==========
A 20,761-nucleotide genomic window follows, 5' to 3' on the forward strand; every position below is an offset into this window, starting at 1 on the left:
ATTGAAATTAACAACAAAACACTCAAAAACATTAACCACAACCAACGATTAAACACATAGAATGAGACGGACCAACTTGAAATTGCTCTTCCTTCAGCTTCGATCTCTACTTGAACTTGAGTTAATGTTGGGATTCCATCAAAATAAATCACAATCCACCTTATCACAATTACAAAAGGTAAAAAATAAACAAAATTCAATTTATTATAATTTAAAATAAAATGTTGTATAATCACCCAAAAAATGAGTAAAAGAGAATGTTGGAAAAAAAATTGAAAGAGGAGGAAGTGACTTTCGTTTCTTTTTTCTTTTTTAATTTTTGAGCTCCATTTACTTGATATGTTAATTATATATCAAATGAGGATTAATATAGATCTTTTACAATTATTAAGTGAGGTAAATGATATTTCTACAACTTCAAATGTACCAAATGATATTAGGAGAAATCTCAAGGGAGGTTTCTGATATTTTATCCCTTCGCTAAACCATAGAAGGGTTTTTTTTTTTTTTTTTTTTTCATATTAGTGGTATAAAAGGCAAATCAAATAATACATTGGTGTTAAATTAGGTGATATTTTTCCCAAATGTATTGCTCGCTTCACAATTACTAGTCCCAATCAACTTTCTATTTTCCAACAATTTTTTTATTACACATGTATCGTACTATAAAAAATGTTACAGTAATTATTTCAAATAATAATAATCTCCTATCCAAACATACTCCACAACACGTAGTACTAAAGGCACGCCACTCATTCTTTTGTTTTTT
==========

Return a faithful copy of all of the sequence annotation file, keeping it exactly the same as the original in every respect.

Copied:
A 20,761-nucleotide genomic window follows, 5' to 3' on the forward strand; every position below is an offset into this window, starting at 1 on the left:
ATTGAAATTAACAACAAAACACTCAAAAACATTAACCACAACCAACGATTAAACACATAGAATGAGACGGACCAACTTGAAATTGCTCTTCCTTCAGCTTCGATCTCTACTTGAACTTGAGTTAATGTTGGGATTCCATCAAAATAAATCACAATCCACCTTATCACAATTACAAAAGGTAAAAAATAAACAAAATTCAATTTATTATAATTTAAAATAAAATGTTGTATAATCACCCAAAAAATGAGTAAAAGAGAATGTTGGAAAAAAAATTGAAAGAGGAGGAAGTGACTTTCGTTTCTTTTTTCTTTTTTAATTTTTGAGCTCCATTTACTTGATATGTTAATTATATATCAAATGAGGATTAATATAGATCTTTTACAATTATTAAGTGAGGTAAATGATATTTCTACAACTTCAAATGTACCAAATGATATTAGGAGAAATCTCAAGGGAGGTTTCTGATATTTTATCCCTTCGCTAAACCATAGAAGGGTTTTTTTTTTTTTTTTTTTTTCATATTAGTGGTATAAAAGGCAAATCAAATAATACATTGGTGTTAAATTAGGTGATATTTTTCCCAAATGTATTGCTCGCTTCACAATTACTAGTCCCAATCAACTTTCTATTTTCCAACAATTTTTTTATTACACATGTATCGTACTATAAAAAATGTTACAGTAATTATTTCAAATAATAATAATCTCCTATCCAAACATACTCCACAACACGTAGTACTAAAGGCACGCCACTCATTCTTTTGTTTTTT